But the organization No One Is Illegal says the Canadians should consider the immigrants innocent until proven guilty. One of the group's organizers, Harjap Grewal, says Canada has been prioritizing trade with Sri Lanka instead of demanding that the island nation improve its treatment of Tamils.
"We've seen over and over again that governments prioritize economics and their economic interests and it often sidelines the very basic justice for most people around the planet," Grewal said.
Grewal says the economic opportunities for Western countries in Sri Lanka come at a cost.
"It comes at a cost of human beings," noted Grewal. "And, it comes at a cost of the oppression that the Tamil community has faced. So we've naturally seen very similarly these migrants that have come here, the refugees that have come here, they're being denied access.
What the refugees are saying
The refugees were charged $40,000 to $50,000 each to make the voyage. Through the Canadian Tamil Congress, the refugees issued a statement saying they underwent "severe hardships" with little or no access to basic necessities like food, water, medicine and sanitary facilities during their four months at sea coming from Sri Lanka to Canada.
The Canadian government is considering increasing penalties for human smugglers and potentially banning smuggling ships from entering Canadian waters.
Canada's immigration minister is in Melbourne to meet with his Australian counterpart to discuss human smuggling. Minister Jason Kenney says Canada intends to work at home and abroad to "combat the crime and fraud associated with the treacherous journey some immigrants make to Canada."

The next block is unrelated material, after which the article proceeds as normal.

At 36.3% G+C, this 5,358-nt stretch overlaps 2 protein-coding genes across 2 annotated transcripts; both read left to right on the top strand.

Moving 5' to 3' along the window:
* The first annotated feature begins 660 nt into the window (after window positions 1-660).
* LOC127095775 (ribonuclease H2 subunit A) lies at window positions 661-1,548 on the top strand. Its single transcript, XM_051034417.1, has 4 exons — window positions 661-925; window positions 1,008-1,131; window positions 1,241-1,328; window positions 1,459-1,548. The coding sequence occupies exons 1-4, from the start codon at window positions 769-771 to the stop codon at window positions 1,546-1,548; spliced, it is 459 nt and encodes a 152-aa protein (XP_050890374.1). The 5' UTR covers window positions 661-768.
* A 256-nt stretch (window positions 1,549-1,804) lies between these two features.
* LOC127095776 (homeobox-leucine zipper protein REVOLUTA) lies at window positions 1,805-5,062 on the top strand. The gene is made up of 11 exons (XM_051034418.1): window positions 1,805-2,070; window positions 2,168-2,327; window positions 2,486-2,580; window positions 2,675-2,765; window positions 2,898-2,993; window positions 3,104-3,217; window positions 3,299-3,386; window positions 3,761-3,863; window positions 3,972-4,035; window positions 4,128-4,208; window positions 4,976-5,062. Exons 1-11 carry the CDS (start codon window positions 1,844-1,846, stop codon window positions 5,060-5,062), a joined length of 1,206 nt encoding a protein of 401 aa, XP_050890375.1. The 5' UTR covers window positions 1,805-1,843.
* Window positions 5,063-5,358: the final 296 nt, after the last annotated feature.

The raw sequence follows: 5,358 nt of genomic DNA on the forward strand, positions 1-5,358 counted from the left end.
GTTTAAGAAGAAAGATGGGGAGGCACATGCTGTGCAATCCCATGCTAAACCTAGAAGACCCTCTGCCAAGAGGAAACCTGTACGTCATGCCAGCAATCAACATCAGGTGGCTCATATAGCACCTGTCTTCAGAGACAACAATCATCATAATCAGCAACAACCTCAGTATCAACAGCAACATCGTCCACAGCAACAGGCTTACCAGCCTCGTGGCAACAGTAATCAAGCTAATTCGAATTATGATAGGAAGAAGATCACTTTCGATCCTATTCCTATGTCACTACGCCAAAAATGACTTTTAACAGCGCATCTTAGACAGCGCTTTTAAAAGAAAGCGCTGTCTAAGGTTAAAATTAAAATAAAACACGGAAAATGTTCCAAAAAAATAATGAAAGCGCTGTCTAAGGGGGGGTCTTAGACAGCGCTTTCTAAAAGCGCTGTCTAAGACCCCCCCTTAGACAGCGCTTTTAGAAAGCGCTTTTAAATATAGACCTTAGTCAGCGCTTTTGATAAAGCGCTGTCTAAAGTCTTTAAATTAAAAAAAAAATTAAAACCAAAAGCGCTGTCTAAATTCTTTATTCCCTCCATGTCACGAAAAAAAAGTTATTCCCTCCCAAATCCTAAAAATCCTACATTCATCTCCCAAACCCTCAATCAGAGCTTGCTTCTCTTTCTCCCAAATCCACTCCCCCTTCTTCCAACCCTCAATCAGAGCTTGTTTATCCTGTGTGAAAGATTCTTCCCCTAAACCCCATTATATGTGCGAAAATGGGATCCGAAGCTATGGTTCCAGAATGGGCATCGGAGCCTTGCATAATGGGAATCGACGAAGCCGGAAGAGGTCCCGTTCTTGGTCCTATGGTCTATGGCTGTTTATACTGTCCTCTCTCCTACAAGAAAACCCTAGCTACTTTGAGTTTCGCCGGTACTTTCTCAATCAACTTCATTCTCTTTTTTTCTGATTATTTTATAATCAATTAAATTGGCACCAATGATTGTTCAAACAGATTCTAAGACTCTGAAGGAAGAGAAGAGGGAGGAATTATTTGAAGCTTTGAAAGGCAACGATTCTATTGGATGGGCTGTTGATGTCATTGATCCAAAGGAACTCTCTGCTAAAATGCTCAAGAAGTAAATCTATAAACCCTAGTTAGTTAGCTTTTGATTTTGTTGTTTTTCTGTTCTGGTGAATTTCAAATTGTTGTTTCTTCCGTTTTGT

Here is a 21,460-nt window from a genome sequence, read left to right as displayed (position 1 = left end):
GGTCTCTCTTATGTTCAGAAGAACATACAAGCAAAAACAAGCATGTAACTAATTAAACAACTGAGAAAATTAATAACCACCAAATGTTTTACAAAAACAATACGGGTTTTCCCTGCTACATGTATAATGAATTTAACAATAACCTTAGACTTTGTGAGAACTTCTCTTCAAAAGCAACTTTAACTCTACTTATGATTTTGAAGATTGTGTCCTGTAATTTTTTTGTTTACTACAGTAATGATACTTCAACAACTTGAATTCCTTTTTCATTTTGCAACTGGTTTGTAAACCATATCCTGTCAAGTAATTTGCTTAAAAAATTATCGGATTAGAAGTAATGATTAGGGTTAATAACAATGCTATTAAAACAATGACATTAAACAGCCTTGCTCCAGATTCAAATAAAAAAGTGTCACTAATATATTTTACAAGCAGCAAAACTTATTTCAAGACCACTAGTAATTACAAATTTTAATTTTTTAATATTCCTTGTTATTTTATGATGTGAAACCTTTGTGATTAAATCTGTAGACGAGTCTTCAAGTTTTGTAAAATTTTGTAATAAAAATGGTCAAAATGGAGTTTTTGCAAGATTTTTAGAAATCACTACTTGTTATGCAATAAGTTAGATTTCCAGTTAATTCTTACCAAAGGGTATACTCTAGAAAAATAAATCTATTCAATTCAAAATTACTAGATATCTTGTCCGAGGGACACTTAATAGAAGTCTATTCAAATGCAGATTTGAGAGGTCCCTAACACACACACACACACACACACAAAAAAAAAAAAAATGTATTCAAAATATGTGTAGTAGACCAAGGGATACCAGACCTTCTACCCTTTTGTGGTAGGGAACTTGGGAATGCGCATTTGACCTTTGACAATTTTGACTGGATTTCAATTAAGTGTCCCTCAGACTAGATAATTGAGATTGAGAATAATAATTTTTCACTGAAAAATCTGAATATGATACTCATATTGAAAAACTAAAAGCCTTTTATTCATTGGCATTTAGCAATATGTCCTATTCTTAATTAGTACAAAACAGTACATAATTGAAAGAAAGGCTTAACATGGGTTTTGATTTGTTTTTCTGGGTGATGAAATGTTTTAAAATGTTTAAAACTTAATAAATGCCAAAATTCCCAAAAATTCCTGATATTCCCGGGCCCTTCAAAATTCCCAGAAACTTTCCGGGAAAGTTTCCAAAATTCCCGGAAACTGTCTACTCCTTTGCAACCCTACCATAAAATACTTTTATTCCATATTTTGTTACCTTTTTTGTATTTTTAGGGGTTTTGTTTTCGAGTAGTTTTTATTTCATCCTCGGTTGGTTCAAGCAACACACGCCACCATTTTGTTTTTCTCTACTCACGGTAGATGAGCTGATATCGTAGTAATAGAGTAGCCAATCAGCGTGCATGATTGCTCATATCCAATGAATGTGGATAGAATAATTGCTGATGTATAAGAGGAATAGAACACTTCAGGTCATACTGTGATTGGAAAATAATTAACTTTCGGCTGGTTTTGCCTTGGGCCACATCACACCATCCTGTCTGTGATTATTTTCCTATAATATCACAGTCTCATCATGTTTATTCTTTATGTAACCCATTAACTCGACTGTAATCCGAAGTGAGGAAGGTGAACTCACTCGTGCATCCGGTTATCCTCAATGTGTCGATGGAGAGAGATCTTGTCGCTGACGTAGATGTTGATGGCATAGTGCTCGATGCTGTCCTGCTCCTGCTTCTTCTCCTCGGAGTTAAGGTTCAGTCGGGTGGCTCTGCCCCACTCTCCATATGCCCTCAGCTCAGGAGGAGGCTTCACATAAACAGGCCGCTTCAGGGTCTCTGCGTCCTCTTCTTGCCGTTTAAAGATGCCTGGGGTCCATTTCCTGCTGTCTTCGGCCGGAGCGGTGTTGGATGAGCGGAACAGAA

A young boy bangs a pot lid atop his father's shoulders at a rally in support of newly arrived Tamils from Sri Lanka.
Back at the rally in Vancouver, the activists play Tamil music from an iPhone, through two speakers and a mixer powered by a portable generator. They hold a large red banner that reads "We Welcome You. We Support You" in Tamil. Children inside the detention facility can be seen looking out at the demonstration.
Several protesters verbally abused the driver of a Vancouver City police vehicle entering the detention facility.
The activists demand the immediate release of all the refugee seekers. But the Canadian Border Services Agency told Voice of America that the refugees will remain in detention until the Immigration and Refugee Board of Canada completes its review.
However, some of the immigrants are being taken out of jail.
A pregnant woman was the first of the refugees to be released from detention, last Monday. She was let go with her three children. The country's independent Immigration and Refugee Board decided to release another four female migrants from custody. But the government appealed to Canada's Federal Court about their release. On Friday, the court ordered the government to let them go free while they await hearings on their refugee applications.
Canadian officials believe there is a possibility that more ships will head to Canada from Sri Lanka. He told reporters the Sea Sun may be seen as a "test ship."